False killer whales are so sociable they’ve even been known to offer food to human divers.
Playful and social, these dolphins enjoy hanging out with other species, including bottlenose dolphins. They are prone to beaching in large groups - perhaps because the noise we humans make underwater messes with their navigation.
Other names: False pilot whale; Blackfish
IUCN conservation status: Near threatened
What do false killer whales look like?
You’ll recognise these dolphins pretty easily because of their long, slender, black or dark grey bodies, a narrow pointed head with no beak and a prominent bulbous forehead, or ‘melon’. They have long, slim S-shaped flippers that make them look as though they have elbows and a tall, tapered dorsal fin. These dolphins will usually have a slightly paler neck and some individuals have a pale ‘W’ shape on their chest. They look similar to pygmy killer whales and melon-headed whales and are very difficult to tell apart. False killer whales are much bigger and their size and unique flippers mean you can tell them apart, but only if you know what you are looking for.
What’s life like for a false killer whale?
Family and friends are everything if you’re a false killer whale. They are highly social, forming strong, lasting bonds and friendships. These spirited dolphins tend to swim energetically in groups of 10 to 40 dolphins, jumping out of the water, performing flips and generally mucking about together. Sometimes they will join with other pods to form superpods of hundreds of individuals. Can you imagine what an awesome spectacle that is if you are lucky enough to witness it?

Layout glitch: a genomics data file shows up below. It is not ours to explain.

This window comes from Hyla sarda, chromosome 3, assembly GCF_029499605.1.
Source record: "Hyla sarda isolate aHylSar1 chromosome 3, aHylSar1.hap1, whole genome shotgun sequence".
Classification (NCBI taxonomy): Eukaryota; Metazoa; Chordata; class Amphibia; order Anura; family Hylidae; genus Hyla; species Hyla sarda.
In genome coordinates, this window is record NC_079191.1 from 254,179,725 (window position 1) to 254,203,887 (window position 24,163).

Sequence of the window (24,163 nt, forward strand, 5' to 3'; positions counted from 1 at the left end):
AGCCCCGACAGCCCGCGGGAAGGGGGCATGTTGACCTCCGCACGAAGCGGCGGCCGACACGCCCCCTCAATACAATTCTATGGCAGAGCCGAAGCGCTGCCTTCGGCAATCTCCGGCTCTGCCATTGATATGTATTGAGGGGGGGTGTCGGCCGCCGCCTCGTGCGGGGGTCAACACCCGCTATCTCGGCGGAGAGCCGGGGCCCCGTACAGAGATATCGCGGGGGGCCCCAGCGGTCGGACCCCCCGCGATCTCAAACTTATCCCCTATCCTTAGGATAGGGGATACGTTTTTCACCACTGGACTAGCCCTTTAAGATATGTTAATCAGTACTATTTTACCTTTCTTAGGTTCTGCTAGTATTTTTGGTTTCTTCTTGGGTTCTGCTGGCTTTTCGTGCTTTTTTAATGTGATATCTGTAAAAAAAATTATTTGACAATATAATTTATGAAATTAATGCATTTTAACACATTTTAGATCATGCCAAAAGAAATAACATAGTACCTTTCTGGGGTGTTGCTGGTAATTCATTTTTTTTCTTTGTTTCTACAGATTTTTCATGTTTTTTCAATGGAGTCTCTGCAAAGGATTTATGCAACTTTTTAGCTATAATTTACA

A false killer whale mum will nurse her baby for up to two years while she teaches her or him everything they need to know about being a dolphin.
What do they eat?
False killer whales mostly eat fish and squid but sometimes they go for other marine mammals, such as smaller dolphins or even humpback and sperm whales, although scientists aren’t sure if they eat them or just kill them to get rid of the competition for food. They eat bigger fish than many other dolphin species with an appetite for tuna and mahi-mahi and can consume up to five per cent of their own body weight every day.
Feeding isn’t a solitary pursuit. They will hunt together and share food around between pod members and have even been known to offer food to human divers and snorkelers.
Where do they live?
These remarkable dolphins are found in tropical to warm, temperate waters all over the world. Sadly, most of what we know about where they live and the routes they travel, comes from studying individuals who have stranded - in fact we don’t even really know if they migrate.
The populations seem to be pretty spread out, and are often found in deeper seas which means that we don’t know an awful lot about them. But there is one population, who live in shallower waters off Hawaii, that is well–studied, and a lot of what we do know comes from this group.
Friends to the end
Maybe the strength of their family ties and friendships plays a part in mass standings of false killer whales. Underwater noise can cause them to get disorientated and if one dolphin gets into trouble, the others follow. The worst recorded case involved 800 individuals.
False killer whales need your help
You may be shocked by the number of threats these dolphins face. They might not be the first species that pops in your head when you think about dolphins, but they need our help urgently.
The main threats...
- Hunting – they are one of the species targeted by the brutal dolphin hunts in Taiji, Japan.
- Captivity – false killer whales are held in tanks and face the risk of being snatched from their families to be sold to the entertainment industry.
- Strandings – they are prone to mass strandings, thought to be caused by factors like noise pollution. Their close social bonds may cause them to follow one another into danger.
- Fishing nets and gear – like other species, false killer whales face a horrific death in fishing gear.
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